Tuesday, March 17, 2009

Dirty Stratosphere

We Indians aren't known for our sense of hygiene, Let's face it, as a group we are not the cleanest. An example one pair of my gym socks, in college, were at one point so dirty that they were molded into the shape of my foot and could stand on their own because of all of the embedded salt in them.
So it comes as no real surprise that Indian scientists found bacteria and fungus growing on the weather balloon they sent up to the stratosphere. It's also heartening to know that they didn't name it after a deity, Mahatma Gandhi, Nehru or some other icon of India, and instead choose to name one of the newly discovered bacterium after the noted astrophysicist Fred Hoyle. It's good to acknowledge greatness in other parts of the world besides our own.
In other news, Singulariy University has started accepting applications. The concept of a university offering a graduate level course in future studies and planning seems intriguing. I would love to see what kind of solutions they come up with for the worlds problems. Things like rice that can grow without water in the deserts of Saudi Arabia, a cheap method to create electricity generating solar panels, a solar water purification system, a cheaper method for mass transportation, real time language translation devices, light sabers, personal relocation devices ("beam me up Scotty") etc. My opinion is, obviously, skewed by the fact that I am a techie and have a vested interest in two countries, India and Saudi Arabia. The former being one of the world's most populous and the latter being the one gifted with the most open space and the most potential for generating solar energy.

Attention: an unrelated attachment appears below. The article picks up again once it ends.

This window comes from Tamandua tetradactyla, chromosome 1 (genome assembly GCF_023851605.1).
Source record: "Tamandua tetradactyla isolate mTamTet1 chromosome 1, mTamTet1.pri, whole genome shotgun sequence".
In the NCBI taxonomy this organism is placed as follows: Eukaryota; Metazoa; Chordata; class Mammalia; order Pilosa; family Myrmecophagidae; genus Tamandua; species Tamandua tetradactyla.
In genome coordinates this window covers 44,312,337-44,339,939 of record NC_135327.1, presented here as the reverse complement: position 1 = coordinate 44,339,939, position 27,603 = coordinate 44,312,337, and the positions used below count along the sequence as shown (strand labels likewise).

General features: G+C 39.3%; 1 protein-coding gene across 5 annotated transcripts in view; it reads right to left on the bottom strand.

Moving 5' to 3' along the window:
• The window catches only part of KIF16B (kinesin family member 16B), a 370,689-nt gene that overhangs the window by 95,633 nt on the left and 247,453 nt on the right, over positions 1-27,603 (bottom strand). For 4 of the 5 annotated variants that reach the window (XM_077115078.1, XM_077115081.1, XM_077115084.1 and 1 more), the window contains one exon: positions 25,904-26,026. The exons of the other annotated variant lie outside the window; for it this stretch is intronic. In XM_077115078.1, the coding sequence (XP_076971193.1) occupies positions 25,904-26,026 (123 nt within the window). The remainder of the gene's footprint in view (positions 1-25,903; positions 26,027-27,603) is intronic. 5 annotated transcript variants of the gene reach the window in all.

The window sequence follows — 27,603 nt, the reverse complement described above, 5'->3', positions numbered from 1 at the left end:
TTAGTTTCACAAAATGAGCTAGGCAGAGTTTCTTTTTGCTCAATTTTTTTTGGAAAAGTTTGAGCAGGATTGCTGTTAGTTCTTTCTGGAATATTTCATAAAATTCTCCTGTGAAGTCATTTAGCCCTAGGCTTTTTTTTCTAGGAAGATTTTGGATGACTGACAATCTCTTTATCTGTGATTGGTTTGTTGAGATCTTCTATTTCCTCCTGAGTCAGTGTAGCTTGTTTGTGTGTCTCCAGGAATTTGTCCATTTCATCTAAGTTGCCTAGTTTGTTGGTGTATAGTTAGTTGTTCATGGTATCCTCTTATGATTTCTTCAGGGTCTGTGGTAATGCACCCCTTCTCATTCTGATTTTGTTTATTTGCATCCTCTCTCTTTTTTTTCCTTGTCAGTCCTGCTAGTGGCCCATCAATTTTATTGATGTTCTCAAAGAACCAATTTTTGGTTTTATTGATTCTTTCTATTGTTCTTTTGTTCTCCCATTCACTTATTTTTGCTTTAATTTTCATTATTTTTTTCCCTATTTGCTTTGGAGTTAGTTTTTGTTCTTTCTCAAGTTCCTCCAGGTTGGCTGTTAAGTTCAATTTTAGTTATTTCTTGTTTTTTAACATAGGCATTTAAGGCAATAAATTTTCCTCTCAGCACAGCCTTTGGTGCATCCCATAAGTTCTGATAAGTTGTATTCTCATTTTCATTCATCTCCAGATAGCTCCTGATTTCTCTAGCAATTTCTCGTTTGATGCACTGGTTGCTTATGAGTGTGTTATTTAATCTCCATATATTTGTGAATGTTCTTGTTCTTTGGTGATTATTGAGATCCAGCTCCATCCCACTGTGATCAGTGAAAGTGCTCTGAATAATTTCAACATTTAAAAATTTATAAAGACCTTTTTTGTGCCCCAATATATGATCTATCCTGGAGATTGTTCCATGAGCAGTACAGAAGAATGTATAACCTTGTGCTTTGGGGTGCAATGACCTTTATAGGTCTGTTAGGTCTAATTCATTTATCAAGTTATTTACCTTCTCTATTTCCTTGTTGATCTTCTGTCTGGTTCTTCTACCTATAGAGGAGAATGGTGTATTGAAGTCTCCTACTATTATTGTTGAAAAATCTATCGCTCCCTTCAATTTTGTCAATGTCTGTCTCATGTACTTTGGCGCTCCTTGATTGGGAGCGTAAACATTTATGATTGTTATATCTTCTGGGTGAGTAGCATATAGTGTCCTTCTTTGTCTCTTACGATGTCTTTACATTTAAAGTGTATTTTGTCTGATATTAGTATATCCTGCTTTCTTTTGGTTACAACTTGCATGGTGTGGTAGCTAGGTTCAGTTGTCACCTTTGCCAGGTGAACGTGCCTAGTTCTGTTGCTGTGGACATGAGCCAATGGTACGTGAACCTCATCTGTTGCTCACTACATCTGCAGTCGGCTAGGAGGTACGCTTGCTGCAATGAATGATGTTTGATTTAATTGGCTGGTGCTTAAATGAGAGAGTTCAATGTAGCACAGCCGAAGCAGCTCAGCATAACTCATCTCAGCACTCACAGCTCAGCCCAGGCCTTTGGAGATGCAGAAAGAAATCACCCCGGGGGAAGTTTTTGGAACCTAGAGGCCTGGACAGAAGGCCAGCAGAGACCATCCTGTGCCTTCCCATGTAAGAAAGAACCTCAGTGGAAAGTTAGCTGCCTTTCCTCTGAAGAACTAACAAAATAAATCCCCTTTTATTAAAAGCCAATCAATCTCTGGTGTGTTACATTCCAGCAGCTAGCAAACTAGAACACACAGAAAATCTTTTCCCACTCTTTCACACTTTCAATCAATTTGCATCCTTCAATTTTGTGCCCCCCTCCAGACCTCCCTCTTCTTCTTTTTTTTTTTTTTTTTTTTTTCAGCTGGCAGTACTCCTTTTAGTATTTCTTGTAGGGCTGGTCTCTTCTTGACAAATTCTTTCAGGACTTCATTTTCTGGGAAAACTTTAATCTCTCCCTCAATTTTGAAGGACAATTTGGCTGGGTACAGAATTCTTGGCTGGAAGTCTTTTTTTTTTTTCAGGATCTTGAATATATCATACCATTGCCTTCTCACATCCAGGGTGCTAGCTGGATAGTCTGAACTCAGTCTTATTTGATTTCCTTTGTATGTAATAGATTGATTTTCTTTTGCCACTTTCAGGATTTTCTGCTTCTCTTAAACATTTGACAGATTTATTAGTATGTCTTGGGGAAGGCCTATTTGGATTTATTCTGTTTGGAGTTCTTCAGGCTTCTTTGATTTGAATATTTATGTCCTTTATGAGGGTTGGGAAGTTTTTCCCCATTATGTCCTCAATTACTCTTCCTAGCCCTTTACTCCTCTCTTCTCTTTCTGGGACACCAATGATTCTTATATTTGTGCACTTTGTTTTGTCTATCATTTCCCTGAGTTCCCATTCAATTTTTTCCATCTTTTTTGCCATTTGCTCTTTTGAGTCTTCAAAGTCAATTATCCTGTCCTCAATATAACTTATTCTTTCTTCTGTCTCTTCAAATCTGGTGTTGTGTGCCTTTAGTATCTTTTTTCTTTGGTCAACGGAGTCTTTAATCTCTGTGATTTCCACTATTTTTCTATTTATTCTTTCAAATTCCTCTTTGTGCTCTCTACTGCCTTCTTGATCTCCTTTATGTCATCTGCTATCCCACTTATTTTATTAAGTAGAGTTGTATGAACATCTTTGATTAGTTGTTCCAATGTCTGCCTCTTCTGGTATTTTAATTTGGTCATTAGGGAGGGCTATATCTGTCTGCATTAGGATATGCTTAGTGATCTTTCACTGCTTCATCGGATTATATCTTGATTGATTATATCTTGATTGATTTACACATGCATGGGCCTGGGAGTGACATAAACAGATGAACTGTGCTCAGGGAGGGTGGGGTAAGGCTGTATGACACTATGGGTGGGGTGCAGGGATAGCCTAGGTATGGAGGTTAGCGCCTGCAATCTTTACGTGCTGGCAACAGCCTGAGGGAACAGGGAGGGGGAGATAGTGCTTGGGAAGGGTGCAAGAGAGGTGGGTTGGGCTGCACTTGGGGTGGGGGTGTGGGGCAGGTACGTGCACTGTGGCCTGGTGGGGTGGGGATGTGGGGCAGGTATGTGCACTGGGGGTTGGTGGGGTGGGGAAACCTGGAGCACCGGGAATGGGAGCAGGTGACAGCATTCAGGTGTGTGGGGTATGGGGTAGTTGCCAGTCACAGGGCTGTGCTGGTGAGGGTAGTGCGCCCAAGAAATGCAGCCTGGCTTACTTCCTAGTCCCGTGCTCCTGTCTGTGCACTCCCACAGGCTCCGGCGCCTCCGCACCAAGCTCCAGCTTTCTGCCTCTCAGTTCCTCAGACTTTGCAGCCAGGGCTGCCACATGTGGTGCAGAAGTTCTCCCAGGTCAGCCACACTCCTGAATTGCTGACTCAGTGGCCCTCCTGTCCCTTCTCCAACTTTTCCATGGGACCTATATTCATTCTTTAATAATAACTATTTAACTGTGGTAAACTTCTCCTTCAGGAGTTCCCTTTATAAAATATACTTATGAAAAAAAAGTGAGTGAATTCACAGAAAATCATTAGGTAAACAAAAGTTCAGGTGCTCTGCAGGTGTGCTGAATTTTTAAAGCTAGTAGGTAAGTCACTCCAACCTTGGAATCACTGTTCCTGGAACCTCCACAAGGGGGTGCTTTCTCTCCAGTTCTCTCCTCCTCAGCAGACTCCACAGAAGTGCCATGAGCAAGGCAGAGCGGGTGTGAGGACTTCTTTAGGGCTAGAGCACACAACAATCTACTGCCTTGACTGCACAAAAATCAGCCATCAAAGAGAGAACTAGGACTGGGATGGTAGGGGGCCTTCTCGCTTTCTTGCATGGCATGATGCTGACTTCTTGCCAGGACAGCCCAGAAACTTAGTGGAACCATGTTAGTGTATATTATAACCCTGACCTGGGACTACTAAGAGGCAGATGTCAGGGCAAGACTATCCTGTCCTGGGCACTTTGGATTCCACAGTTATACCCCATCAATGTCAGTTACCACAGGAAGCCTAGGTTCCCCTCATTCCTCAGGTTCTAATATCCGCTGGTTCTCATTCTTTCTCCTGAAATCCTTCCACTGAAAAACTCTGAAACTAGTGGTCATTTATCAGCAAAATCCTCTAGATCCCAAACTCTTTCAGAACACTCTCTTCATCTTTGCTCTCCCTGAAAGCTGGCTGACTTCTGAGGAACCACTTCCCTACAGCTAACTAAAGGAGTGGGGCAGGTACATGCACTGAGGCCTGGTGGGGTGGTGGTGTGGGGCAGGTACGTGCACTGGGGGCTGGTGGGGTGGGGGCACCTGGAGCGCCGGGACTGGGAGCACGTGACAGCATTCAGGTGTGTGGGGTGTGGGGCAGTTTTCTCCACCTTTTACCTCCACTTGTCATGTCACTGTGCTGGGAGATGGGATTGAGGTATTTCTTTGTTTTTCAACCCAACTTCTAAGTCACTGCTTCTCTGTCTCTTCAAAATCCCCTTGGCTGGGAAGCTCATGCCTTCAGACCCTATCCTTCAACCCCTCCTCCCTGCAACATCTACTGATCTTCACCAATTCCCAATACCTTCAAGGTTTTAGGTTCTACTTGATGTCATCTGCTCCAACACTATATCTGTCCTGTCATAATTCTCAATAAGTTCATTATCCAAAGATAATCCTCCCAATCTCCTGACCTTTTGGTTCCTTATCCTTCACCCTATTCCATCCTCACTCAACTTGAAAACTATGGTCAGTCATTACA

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Blogger Kiat said...

Don't we already have babel fish for the real time language translation?

What? Did you just say 42 is not the answer??

1:37 PM  
Blogger syed said...

Yes, we do have babel fish. But it doesn't work real time. For that we would need something intelligent enough to translate various dialects and misspelled words into another language. I'm guessing some kind of Fourier series of the sounds would have to be compared to preprogrammed sounds and then translate the words. I believe there was a study by a Japanese group that did something similar.

7:24 AM  

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